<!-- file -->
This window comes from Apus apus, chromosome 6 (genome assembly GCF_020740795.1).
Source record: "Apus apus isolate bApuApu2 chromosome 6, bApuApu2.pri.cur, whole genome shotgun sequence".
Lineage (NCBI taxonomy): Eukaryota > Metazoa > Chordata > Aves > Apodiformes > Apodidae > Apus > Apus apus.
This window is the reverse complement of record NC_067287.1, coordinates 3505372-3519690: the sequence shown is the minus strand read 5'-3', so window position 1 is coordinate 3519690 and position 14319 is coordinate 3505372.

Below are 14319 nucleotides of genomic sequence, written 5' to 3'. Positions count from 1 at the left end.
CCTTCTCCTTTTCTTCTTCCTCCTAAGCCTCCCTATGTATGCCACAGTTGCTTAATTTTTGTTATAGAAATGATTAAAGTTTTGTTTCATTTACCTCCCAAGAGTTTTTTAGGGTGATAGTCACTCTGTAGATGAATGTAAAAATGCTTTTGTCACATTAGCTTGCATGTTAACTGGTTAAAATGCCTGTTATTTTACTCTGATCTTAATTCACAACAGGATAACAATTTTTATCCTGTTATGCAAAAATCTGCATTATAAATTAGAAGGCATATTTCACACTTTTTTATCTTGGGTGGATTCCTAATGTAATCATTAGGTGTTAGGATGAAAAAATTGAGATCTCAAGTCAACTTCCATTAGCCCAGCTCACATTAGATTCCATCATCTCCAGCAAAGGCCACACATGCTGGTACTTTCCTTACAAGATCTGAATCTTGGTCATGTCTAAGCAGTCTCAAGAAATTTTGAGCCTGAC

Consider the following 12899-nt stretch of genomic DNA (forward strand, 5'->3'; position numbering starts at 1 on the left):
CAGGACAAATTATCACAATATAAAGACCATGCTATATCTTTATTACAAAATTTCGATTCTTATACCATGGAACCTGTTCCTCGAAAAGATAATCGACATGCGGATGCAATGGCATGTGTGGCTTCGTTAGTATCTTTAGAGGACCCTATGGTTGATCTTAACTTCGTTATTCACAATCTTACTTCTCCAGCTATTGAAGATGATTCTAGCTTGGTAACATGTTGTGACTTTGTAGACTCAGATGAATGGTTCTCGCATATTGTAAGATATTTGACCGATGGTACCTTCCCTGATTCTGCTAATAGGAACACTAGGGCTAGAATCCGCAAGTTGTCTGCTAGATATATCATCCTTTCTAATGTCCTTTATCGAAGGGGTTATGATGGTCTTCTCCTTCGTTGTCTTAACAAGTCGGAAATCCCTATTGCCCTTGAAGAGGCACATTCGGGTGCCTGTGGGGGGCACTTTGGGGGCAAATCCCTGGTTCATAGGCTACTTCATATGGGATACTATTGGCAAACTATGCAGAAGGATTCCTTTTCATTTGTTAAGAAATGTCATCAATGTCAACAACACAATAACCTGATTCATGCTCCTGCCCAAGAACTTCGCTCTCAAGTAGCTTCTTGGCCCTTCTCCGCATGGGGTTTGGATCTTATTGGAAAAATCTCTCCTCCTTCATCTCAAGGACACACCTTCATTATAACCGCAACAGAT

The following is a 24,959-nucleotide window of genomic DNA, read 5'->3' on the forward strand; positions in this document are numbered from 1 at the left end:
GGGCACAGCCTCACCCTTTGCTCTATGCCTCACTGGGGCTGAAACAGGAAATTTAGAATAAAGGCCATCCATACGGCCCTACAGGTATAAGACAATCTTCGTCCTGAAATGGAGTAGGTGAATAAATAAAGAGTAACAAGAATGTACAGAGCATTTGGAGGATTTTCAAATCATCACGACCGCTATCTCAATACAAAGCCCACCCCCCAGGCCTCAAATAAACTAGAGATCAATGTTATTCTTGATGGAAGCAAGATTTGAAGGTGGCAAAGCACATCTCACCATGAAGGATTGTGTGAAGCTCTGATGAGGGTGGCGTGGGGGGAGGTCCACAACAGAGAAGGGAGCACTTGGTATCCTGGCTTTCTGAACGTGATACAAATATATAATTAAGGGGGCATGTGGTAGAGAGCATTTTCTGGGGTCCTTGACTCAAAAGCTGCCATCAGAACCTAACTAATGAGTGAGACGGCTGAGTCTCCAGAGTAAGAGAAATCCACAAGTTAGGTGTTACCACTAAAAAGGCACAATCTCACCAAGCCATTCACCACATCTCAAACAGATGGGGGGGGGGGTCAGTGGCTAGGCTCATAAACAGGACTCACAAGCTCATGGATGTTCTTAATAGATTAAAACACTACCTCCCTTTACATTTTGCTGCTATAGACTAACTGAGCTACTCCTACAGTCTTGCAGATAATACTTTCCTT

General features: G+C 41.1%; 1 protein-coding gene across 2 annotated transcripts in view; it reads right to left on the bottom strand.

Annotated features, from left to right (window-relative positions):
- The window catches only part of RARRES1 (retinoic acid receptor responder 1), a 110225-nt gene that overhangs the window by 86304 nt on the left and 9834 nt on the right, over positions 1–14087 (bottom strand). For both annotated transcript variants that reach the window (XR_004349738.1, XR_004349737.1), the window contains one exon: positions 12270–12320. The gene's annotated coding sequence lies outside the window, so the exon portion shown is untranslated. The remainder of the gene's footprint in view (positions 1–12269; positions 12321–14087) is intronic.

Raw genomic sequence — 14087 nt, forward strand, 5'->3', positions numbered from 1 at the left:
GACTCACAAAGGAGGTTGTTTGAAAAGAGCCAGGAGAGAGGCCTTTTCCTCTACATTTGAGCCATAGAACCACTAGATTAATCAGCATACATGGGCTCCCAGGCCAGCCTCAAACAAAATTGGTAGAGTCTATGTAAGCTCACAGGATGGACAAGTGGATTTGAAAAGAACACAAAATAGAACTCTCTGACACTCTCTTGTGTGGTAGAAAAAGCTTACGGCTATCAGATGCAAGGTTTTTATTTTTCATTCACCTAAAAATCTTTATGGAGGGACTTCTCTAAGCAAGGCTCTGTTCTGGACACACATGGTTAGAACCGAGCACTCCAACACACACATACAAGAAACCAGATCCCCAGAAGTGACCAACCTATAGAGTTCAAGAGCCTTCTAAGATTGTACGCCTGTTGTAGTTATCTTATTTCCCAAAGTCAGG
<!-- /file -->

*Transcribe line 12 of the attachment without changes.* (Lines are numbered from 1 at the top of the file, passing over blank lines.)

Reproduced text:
Annotated features, from left to right (window-relative positions):